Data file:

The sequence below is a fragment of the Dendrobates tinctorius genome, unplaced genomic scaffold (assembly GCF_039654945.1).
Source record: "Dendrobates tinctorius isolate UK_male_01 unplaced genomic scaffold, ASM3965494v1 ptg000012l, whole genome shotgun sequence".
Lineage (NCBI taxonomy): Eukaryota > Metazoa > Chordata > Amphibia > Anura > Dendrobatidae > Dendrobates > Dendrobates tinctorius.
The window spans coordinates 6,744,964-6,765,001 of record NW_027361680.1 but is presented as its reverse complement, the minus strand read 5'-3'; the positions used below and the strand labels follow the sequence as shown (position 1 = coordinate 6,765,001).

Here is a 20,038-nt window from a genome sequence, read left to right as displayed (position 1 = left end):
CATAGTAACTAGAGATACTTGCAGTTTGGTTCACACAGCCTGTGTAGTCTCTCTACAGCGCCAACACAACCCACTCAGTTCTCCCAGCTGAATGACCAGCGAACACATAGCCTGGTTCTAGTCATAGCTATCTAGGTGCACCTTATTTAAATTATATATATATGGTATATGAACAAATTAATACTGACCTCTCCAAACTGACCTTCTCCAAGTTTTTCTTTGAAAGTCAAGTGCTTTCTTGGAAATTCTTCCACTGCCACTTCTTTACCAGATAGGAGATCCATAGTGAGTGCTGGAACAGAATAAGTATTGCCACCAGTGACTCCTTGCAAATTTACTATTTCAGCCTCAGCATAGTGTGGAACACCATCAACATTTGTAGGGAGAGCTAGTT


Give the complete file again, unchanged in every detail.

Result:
The sequence below is a fragment of the Dendrobates tinctorius genome, unplaced genomic scaffold (assembly GCF_039654945.1).
Source record: "Dendrobates tinctorius isolate UK_male_01 unplaced genomic scaffold, ASM3965494v1 ptg000012l, whole genome shotgun sequence".
Lineage (NCBI taxonomy): Eukaryota > Metazoa > Chordata > Amphibia > Anura > Dendrobatidae > Dendrobates > Dendrobates tinctorius.
The window spans coordinates 6,744,964-6,765,001 of record NW_027361680.1 but is presented as its reverse complement, the minus strand read 5'-3'; the positions used below and the strand labels follow the sequence as shown (position 1 = coordinate 6,765,001).

Here is a 20,038-nt window from a genome sequence, read left to right as displayed (position 1 = left end):
CATAGTAACTAGAGATACTTGCAGTTTGGTTCACACAGCCTGTGTAGTCTCTCTACAGCGCCAACACAACCCACTCAGTTCTCCCAGCTGAATGACCAGCGAACACATAGCCTGGTTCTAGTCATAGCTATCTAGGTGCACCTTATTTAAATTATATATATATGGTATATGAACAAATTAATACTGACCTCTCCAAACTGACCTTCTCCAAGTTTTTCTTTGAAAGTCAAGTGCTTTCTTGGAAATTCTTCCACTGCCACTTCTTTACCAGATAGGAGATCCATAGTGAGTGCTGGAACAGAATAAGTATTGCCACCAGTGACTCCTTGCAAATTTACTATTTCAGCCTCAGCATAGTGTGGAACACCATCAACATTTGTAGGGAGAGCTAGTT